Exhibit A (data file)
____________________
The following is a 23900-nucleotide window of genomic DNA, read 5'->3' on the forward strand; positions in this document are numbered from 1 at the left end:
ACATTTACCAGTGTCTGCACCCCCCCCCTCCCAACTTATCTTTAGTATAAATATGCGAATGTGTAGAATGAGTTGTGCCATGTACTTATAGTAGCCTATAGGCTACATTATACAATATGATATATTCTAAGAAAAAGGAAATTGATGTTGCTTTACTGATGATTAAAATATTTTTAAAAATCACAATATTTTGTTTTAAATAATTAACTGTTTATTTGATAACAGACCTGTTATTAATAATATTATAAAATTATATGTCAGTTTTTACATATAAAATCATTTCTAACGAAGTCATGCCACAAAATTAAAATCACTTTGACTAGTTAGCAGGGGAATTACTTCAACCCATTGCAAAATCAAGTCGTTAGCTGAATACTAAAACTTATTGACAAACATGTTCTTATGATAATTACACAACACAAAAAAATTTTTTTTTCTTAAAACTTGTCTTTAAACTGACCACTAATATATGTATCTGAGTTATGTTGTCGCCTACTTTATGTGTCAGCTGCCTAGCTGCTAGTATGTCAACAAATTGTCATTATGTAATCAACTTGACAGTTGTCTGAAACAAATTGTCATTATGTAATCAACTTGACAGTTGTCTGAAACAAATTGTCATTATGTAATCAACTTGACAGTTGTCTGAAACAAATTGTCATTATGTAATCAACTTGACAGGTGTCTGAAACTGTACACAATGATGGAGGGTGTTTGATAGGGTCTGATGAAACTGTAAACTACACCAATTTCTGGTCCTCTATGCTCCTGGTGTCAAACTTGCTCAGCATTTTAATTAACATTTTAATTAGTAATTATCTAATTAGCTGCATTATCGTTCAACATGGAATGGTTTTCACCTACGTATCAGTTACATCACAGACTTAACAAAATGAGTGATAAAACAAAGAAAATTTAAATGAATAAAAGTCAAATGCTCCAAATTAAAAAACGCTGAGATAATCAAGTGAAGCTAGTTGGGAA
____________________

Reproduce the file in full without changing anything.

The following is a 23900-nucleotide window of genomic DNA, read 5'->3' on the forward strand; positions in this document are numbered from 1 at the left end:
ACATTTACCAGTGTCTGCACCCCCCCCCTCCCAACTTATCTTTAGTATAAATATGCGAATGTGTAGAATGAGTTGTGCCATGTACTTATAGTAGCCTATAGGCTACATTATACAATATGATATATTCTAAGAAAAAGGAAATTGATGTTGCTTTACTGATGATTAAAATATTTTTAAAAATCACAATATTTTGTTTTAAATAATTAACTGTTTATTTGATAACAGACCTGTTATTAATAATATTATAAAATTATATGTCAGTTTTTACATATAAAATCATTTCTAACGAAGTCATGCCACAAAATTAAAATCACTTTGACTAGTTAGCAGGGGAATTACTTCAACCCATTGCAAAATCAAGTCGTTAGCTGAATACTAAAACTTATTGACAAACATGTTCTTATGATAATTACACAACACAAAAAAATTTTTTTTTCTTAAAACTTGTCTTTAAACTGACCACTAATATATGTATCTGAGTTATGTTGTCGCCTACTTTATGTGTCAGCTGCCTAGCTGCTAGTATGTCAACAAATTGTCATTATGTAATCAACTTGACAGTTGTCTGAAACAAATTGTCATTATGTAATCAACTTGACAGTTGTCTGAAACAAATTGTCATTATGTAATCAACTTGACAGTTGTCTGAAACAAATTGTCATTATGTAATCAACTTGACAGGTGTCTGAAACTGTACACAATGATGGAGGGTGTTTGATAGGGTCTGATGAAACTGTAAACTACACCAATTTCTGGTCCTCTATGCTCCTGGTGTCAAACTTGCTCAGCATTTTAATTAACATTTTAATTAGTAATTATCTAATTAGCTGCATTATCGTTCAACATGGAATGGTTTTCACCTACGTATCAGTTACATCACAGACTTAACAAAATGAGTGATAAAACAAAGAAAATTTAAATGAATAAAAGTCAAATGCTCCAAATTAAAAAACGCTGAGATAATCAAGTGAAGCTAGTTGGGAA